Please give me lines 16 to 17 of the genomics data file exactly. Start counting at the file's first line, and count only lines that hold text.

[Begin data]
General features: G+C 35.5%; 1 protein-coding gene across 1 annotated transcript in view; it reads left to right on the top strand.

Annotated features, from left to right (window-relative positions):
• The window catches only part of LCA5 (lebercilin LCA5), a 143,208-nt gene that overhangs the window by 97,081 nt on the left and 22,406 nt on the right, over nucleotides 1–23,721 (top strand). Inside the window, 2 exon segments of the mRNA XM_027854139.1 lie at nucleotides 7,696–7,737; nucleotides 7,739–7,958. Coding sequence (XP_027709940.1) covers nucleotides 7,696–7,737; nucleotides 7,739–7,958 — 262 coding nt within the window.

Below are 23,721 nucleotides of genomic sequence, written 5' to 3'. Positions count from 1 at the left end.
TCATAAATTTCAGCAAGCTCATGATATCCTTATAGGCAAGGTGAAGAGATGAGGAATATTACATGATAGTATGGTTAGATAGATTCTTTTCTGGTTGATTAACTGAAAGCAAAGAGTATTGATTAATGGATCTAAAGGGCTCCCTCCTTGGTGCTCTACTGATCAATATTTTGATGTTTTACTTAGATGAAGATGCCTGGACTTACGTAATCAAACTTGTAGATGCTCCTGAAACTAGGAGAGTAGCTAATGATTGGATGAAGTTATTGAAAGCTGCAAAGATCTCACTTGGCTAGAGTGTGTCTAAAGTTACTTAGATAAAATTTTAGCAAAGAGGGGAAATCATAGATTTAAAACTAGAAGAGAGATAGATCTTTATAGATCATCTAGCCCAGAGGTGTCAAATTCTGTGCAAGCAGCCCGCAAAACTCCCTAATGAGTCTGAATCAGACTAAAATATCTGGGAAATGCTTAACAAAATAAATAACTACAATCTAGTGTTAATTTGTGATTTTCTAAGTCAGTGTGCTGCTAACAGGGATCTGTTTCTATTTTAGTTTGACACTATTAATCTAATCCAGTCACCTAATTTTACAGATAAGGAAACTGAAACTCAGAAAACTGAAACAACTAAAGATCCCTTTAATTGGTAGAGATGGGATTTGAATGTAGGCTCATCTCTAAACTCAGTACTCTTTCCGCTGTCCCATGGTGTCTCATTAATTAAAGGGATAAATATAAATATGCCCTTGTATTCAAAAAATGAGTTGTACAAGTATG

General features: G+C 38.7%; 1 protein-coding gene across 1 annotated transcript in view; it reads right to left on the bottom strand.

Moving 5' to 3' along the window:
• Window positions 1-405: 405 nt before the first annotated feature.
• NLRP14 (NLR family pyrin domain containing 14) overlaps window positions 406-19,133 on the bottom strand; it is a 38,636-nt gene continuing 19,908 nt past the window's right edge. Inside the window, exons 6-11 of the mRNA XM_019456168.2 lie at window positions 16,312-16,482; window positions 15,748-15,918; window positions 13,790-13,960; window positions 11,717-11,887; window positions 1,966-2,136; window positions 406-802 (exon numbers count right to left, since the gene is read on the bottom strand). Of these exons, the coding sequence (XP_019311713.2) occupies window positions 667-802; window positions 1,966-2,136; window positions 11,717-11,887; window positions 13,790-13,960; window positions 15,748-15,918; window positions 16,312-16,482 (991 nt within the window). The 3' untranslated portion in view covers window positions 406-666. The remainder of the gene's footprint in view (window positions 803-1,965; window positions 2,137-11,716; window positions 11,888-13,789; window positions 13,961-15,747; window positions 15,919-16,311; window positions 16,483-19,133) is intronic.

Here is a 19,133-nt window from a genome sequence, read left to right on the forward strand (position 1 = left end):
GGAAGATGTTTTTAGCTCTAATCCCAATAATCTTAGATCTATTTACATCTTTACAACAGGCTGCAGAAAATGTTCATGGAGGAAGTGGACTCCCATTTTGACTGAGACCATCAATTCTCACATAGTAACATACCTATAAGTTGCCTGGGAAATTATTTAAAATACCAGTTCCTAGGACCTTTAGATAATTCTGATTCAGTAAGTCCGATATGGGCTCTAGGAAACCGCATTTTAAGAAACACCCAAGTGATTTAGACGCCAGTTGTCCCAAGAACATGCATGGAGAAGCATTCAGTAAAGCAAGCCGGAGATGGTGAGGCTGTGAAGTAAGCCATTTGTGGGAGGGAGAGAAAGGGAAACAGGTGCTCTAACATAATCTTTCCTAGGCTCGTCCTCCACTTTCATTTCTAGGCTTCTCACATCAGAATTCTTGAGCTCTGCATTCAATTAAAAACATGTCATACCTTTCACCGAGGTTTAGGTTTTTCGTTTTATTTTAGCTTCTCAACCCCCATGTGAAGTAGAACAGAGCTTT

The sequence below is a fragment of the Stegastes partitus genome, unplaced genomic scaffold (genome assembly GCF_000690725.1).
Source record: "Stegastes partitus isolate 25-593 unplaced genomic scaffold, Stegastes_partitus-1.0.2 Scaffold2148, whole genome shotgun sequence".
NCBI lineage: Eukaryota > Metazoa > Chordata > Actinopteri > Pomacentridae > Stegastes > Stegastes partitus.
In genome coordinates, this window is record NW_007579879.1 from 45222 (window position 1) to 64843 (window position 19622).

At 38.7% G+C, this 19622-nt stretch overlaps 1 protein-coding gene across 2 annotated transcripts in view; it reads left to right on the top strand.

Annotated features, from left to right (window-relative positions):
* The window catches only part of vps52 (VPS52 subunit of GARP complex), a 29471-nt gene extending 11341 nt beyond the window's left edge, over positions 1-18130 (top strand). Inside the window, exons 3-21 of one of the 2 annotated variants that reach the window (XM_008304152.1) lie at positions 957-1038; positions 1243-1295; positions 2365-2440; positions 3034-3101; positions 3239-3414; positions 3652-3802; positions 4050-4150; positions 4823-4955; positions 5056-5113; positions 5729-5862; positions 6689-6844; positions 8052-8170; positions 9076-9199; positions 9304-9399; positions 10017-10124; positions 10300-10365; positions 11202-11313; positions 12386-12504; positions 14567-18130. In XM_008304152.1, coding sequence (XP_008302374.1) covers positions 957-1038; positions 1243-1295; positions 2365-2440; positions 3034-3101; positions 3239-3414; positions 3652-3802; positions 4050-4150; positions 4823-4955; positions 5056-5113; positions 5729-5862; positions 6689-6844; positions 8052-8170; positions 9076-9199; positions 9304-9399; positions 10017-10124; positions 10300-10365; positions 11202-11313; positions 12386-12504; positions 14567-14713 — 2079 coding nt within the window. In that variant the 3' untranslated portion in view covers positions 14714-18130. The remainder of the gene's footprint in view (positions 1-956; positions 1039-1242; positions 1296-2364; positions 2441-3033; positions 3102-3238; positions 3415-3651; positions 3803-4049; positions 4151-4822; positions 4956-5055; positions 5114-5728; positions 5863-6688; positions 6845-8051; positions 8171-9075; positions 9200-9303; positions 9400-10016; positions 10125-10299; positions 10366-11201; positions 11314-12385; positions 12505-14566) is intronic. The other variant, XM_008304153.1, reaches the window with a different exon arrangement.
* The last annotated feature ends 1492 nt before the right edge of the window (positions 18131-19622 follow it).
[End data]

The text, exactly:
At 38.7% G+C, this 19622-nt stretch overlaps 1 protein-coding gene across 2 annotated transcripts in view; it reads left to right on the top strand.

Annotated features, from left to right (window-relative positions):